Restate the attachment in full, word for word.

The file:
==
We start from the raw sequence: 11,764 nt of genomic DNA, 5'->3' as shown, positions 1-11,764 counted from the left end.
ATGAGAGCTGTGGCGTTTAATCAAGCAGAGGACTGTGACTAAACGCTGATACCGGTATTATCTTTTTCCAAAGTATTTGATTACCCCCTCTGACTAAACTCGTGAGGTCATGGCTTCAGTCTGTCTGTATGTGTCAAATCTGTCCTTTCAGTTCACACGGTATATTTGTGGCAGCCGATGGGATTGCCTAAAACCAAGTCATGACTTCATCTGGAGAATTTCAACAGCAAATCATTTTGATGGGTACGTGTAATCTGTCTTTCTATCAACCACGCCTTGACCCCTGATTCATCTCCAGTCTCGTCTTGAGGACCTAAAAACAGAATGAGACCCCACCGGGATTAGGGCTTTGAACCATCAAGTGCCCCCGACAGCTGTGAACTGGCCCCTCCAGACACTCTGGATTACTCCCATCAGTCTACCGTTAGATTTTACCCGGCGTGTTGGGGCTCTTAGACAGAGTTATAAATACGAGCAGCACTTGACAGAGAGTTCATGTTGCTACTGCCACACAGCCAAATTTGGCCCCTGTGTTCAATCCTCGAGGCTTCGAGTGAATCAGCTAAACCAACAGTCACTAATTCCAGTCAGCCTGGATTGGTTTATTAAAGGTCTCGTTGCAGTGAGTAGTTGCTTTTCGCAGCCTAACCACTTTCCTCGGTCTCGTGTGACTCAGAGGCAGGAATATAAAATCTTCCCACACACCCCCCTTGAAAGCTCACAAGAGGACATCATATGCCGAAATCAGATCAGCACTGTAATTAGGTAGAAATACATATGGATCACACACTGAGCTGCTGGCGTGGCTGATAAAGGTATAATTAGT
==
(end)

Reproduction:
We start from the raw sequence: 11,764 nt of genomic DNA, 5'->3' as shown, positions 1-11,764 counted from the left end.
ATGAGAGCTGTGGCGTTTAATCAAGCAGAGGACTGTGACTAAACGCTGATACCGGTATTATCTTTTTCCAAAGTATTTGATTACCCCCTCTGACTAAACTCGTGAGGTCATGGCTTCAGTCTGTCTGTATGTGTCAAATCTGTCCTTTCAGTTCACACGGTATATTTGTGGCAGCCGATGGGATTGCCTAAAACCAAGTCATGACTTCATCTGGAGAATTTCAACAGCAAATCATTTTGATGGGTACGTGTAATCTGTCTTTCTATCAACCACGCCTTGACCCCTGATTCATCTCCAGTCTCGTCTTGAGGACCTAAAAACAGAATGAGACCCCACCGGGATTAGGGCTTTGAACCATCAAGTGCCCCCGACAGCTGTGAACTGGCCCCTCCAGACACTCTGGATTACTCCCATCAGTCTACCGTTAGATTTTACCCGGCGTGTTGGGGCTCTTAGACAGAGTTATAAATACGAGCAGCACTTGACAGAGAGTTCATGTTGCTACTGCCACACAGCCAAATTTGGCCCCTGTGTTCAATCCTCGAGGCTTCGAGTGAATCAGCTAAACCAACAGTCACTAATTCCAGTCAGCCTGGATTGGTTTATTAAAGGTCTCGTTGCAGTGAGTAGTTGCTTTTCGCAGCCTAACCACTTTCCTCGGTCTCGTGTGACTCAGAGGCAGGAATATAAAATCTTCCCACACACCCCCCTTGAAAGCTCACAAGAGGACATCATATGCCGAAATCAGATCAGCACTGTAATTAGGTAGAAATACATATGGATCACACACTGAGCTGCTGGCGTGGCTGATAAAGGTATAATTAGT